## Abstract

During high Mach number reentry into Earth's atmosphere, spacecraft experience hypersonic nonequilibrium flow conditions where molecules are dissociated and atoms are weakly ionized. Since the electronic levels of atomic species are strongly excited under these high Mach number conditions, the radiative contribution to the total heat load can be significant. The modeling of radiative transport is further complicated by radiative transitions occurring during the excitation process of the same radiating gas species. This interaction affects the distribution of electronic state populations and, in turn, the radiative transport. The radiative transition rate in the excitation/deexcitation processes and the radiative transport equation must be coupled to account for nonlocal effects. A quasi-steady-state model is presented to predict the electronic state populations of radiating gas species taking into account nonlocal radiation. The definition of the escape factor that is dependent on the incoming radiative intensity from over all directions is presented. To perform accurate and efficient analyses of radiation from a chemically reacting flowfield, the direct simulation Monte Carlo and the fully three-dimensional photon Monte Carlo radiative transport methods are used. The effect of the escape factor on the distribution of electronic state populations of the atomic N and O radiating species is examined in a highly nonequilibrium flow condition, and the corresponding change of the radiative heat flux due to the nonlocal radiation is also investigated. It is found that inclusion of the escape factor increases the upper electronic state populations by about a factor of 2 with a similar increase in the radiative heat flux to the vehicle surface.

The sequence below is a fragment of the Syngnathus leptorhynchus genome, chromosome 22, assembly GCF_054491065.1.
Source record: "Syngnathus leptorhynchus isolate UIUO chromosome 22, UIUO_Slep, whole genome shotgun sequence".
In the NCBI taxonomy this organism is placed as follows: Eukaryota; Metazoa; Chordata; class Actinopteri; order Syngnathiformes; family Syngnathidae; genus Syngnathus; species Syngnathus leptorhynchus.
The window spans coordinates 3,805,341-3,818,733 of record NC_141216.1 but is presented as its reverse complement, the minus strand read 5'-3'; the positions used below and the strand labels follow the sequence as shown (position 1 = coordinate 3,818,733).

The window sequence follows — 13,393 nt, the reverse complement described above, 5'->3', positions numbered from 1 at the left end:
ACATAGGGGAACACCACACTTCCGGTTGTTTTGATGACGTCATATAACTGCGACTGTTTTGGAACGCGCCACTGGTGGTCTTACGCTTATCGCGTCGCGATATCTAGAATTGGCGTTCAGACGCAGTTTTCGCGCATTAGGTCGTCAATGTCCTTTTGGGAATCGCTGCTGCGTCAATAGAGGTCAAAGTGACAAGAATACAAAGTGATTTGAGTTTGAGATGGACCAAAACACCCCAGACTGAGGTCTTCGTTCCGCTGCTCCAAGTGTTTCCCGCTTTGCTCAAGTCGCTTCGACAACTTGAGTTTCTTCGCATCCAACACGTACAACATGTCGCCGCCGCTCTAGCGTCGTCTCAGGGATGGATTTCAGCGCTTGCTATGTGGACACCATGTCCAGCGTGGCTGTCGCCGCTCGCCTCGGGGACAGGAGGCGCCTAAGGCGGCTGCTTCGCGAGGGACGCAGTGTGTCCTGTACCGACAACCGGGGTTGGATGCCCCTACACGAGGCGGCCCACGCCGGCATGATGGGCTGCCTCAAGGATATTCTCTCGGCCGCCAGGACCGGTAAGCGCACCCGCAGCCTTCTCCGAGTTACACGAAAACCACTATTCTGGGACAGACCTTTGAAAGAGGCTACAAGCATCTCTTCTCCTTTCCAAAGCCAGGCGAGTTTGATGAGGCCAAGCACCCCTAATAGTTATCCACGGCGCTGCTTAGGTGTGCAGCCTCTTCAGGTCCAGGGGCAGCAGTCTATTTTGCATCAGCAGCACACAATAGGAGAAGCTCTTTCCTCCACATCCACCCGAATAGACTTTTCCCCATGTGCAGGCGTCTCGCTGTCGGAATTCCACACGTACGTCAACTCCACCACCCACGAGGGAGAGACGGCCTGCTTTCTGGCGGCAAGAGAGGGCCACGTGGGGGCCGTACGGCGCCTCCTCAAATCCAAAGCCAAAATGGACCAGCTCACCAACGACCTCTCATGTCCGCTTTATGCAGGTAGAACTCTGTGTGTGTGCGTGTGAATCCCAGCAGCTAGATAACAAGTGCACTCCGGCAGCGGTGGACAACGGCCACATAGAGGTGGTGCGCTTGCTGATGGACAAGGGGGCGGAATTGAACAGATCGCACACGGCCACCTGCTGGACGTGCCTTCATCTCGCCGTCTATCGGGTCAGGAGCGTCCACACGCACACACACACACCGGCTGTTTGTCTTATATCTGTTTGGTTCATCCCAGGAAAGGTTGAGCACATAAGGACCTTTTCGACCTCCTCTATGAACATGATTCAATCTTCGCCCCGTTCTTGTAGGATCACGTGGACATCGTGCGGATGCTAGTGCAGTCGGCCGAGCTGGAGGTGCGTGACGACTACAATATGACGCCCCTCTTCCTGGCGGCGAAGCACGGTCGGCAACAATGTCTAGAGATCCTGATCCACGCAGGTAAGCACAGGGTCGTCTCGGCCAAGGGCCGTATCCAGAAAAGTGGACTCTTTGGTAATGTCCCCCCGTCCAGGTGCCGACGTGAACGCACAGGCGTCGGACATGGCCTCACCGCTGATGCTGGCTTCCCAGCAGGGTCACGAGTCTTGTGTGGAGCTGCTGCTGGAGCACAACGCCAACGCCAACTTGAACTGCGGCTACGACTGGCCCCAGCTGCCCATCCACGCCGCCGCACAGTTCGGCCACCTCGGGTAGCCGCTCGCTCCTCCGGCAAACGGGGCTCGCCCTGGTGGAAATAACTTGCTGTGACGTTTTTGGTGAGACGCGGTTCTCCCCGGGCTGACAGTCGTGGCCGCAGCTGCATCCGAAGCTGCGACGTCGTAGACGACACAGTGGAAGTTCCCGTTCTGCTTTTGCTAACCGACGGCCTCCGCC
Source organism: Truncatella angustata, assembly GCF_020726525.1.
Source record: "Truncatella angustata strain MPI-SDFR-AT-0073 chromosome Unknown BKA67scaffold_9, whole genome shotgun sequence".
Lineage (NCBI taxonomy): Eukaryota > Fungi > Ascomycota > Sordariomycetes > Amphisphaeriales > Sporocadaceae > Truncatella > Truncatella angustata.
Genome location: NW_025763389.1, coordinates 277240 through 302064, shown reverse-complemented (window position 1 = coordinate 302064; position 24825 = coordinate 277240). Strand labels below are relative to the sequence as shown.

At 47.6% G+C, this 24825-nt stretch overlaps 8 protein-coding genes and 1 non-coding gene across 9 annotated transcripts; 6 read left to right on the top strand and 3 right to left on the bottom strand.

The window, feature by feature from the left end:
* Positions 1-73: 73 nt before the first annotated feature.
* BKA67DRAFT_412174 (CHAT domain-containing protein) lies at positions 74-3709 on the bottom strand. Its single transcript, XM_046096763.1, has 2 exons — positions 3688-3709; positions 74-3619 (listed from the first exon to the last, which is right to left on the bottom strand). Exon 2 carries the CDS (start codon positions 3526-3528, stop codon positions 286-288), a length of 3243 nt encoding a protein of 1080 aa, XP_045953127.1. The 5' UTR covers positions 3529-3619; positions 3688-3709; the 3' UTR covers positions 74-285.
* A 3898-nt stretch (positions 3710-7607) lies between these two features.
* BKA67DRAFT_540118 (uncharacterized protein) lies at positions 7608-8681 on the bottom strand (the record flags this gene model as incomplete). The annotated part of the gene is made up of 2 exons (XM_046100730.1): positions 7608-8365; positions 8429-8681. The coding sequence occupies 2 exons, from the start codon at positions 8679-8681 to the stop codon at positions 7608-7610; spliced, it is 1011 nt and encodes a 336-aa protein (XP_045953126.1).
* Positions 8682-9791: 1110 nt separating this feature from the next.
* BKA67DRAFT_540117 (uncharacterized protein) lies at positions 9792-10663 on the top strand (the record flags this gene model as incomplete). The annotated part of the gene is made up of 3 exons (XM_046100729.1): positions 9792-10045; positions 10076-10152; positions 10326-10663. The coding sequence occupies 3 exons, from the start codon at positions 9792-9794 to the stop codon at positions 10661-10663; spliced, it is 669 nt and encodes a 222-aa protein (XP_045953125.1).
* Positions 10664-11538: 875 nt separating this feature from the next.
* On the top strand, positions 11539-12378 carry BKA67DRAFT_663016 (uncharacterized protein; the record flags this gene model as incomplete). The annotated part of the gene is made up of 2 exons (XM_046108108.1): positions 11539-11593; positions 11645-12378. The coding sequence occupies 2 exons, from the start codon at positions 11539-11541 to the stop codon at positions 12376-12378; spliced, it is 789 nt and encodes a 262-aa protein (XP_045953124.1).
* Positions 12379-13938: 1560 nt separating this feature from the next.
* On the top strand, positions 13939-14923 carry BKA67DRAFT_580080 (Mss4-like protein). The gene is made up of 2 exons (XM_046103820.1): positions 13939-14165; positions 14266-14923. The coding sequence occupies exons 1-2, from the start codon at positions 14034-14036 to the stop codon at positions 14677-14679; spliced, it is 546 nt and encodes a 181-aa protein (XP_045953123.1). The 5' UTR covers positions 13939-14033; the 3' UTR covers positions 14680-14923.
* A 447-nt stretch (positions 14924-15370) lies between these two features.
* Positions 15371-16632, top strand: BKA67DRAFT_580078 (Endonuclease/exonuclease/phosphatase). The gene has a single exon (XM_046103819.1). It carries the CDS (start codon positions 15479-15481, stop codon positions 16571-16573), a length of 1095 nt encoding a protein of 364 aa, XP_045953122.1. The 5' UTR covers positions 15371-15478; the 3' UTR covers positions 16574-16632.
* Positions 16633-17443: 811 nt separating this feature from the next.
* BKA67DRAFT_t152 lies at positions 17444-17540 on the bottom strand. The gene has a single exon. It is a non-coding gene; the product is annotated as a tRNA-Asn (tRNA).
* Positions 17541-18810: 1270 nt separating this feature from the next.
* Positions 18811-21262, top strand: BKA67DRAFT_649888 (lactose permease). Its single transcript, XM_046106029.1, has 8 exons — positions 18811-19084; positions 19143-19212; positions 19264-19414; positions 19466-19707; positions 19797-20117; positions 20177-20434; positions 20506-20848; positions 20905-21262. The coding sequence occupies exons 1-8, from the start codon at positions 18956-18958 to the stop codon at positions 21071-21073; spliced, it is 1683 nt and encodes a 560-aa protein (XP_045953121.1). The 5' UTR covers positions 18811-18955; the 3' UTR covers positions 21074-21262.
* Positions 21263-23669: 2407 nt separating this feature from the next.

Original language | English (US) |
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Pages (from-to) | 393-406 |

Number of pages | 14 |

Journal | Journal of thermophysics and heat transfer |

Volume | 26 |

Issue number | 3 |

DOIs | |

State | Published - 2012 |

Externally published | Yes |

## ASJC Scopus subject areas

- Condensed Matter Physics
- Aerospace Engineering
- Mechanical Engineering
- Fluid Flow and Transfer Processes
- Space and Planetary Science